How Jessica Alba Built a $1 Billion Company, and $200 Million Fortune, Selling Parents Peace Of Mind
Adam Rifkin stashed this in Founders
Jessica Alba works many, many hours.
It’s Kombucha Thursday at the Santa Monica headquarters of The Honest Company, which means that groups of young, stylish workers gather at communal tables in a converted toy factory to slurp fashionable fermented tea. Jessica Alba, Hollywood star and company cofounder, sits in the adjacent room. She’ll join her troops shortly, but for now she’s transfixed by a box of tampons that looks more like it holds an expensive candle than Kotex. “Dope!” she declares, approvingly.
“We’re using all-organic cotton and plant-based polymer and a bio-plastic applicator,” says the 34-year-old actress earnestly, contrasting that with the plastic content of drugstore tampons and their effect on hormones. Honest’s new feminine care line launches in July.
Alba can go similarly deep on almost all of The Honest Company’s 120 products, whether the ingredients in a new organic beeswax sunscreen or the clever insulation pocket hidden inside a chic $170 vegan-leather diaper bag. Yes, she has a pretty face — it seems as if every men’s magazine has named her the most beautiful woman in the world at some point — but it’s the details from which great fortunes stem.
Details and hard work. Alba laughs about how she once worked an 86-hour week as the star of James Cameron’s sci-fi TV series, Dark Angel — the series that launched her career. Now, she says, she spends those 86 hours at a vintage teal blue desk, overseeing marketing and brand development for a company that feeds a growing demand for safe, nontoxic products, particularly among young helicopter parents who treat children — and what goes near or inside them — like porcelain.
Safety sells. The Honest Company has experienced an absurd level of growth. In 2012, its first year selling products, it hit $10 million in revenue. By last year it was $150 million, and industry insiders are predicting over $250 million this year. The company is focused on growth over profits, boasting a current valuation to match: $1 billion.
That figure means Alba, who owns between 15% and 20% of the company, according to a source with knowledge of her investment, is sitting on a fortune of $200 million. She’s on her way to earning a spot on FORBES’ new ranking of America’s Richest Self-Made Women, just $50 million shy of Beyoncé and Judge Judy, who are tied at number 49. The only other two celebrities to make the inaugural list are Oprah and Madonna. The difference is that foursome made their money in their core field, media and music. Alba, at a young age, has done it in a completely unrelated industry. But ask Alba and she’ll tell you she and Honest are just getting started. “If we really want to make a difference in the world and people’s health, it’s billions and billions of dollars, not just one,” she says, surveying the open-plan company floor from a conference room above its wooden rafters.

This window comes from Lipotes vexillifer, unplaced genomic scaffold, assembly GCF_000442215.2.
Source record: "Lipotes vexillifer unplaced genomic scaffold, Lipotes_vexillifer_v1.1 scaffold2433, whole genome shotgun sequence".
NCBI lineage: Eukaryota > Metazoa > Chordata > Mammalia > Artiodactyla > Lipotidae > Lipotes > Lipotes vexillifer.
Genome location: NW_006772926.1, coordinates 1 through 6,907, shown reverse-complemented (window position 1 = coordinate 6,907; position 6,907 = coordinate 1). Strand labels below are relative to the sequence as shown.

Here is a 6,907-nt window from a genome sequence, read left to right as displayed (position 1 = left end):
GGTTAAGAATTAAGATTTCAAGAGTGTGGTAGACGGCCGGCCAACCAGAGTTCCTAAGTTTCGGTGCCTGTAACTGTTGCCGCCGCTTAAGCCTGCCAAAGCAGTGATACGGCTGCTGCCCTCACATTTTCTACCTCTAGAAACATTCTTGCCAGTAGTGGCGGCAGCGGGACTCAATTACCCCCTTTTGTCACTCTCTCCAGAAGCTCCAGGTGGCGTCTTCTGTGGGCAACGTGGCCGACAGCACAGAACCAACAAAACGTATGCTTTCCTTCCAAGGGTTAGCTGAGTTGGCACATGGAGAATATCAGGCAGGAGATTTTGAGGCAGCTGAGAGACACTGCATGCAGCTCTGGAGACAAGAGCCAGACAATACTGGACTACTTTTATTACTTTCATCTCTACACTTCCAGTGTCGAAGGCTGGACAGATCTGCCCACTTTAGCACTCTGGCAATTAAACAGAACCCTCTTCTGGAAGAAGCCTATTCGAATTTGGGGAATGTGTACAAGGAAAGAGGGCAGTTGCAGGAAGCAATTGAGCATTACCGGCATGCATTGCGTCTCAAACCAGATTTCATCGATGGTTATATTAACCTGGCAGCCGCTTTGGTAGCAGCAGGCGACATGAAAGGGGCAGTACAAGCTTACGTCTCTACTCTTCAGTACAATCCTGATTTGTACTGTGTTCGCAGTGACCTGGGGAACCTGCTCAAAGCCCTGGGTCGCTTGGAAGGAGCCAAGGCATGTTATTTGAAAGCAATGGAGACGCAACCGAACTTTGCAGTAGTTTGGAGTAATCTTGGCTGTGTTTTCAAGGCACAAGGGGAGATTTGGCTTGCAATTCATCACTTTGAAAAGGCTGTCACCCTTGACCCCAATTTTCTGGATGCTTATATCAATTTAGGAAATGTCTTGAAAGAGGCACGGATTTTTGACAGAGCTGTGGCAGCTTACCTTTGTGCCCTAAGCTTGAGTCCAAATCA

Like most great ideas, The Honest Company was inspired by a need that wasn’t being filled. In 2008 Alba was newly engaged to Internet entrepreneur Cash Warren and pregnant with their first child. At a baby shower thrown by family and friends, she remembers her mother advising her to use baby detergent to prewash the piles of onesies she’d received as gifts. She used a mainstream brand and immediately broke out into ugly red welts, harkening back to a childhood spent in and out of emergency rooms and doctors’ offices.
“She was the most sensitive child,” remembers her mother, Cathy Alba, who wasn’t referring to her daughter’s emotional well-being. Raised on Air Force bases in such places as Biloxi, Miss. and Del Rio, Tex., Jessica’s bad allergies and chronic asthma made her predisposed to pneumonia, which she contracted about twice a year, often leading to two-week hospital stints.
Now covered in hives again — and wary of having her baby relive her own experience — Alba spent late nights on Google and Wikipedia researching the contents not just of the offending detergent but also of everything in her bathroom cabinet and under her kitchen sink. “I was like, ‘How can this be safe for babies if I’m having this type of reaction?’” she says. What she found terrified her: petrochemicals, formaldehydes and flame retardants in everyday household products from floor cleaners to mattresses. Some were listed on the ingredients label plain as day, with others disguised under the catchall of “fragrance,” which is entirely legal.
Armed with Internet printouts and fear for the health of her unborn child, Alba first tried to shop around the problem but grew irritated trying to find natural and eco-friendly products that weren’t either extortionate or seemingly designed for yurt-dwelling vegan yogis. Or both. “I felt like my needs weren’t being met as a modern person,” she says. “I want beautiful design like everybody else. But it shouldn’t be premium-priced, and it should, of course, be safe.”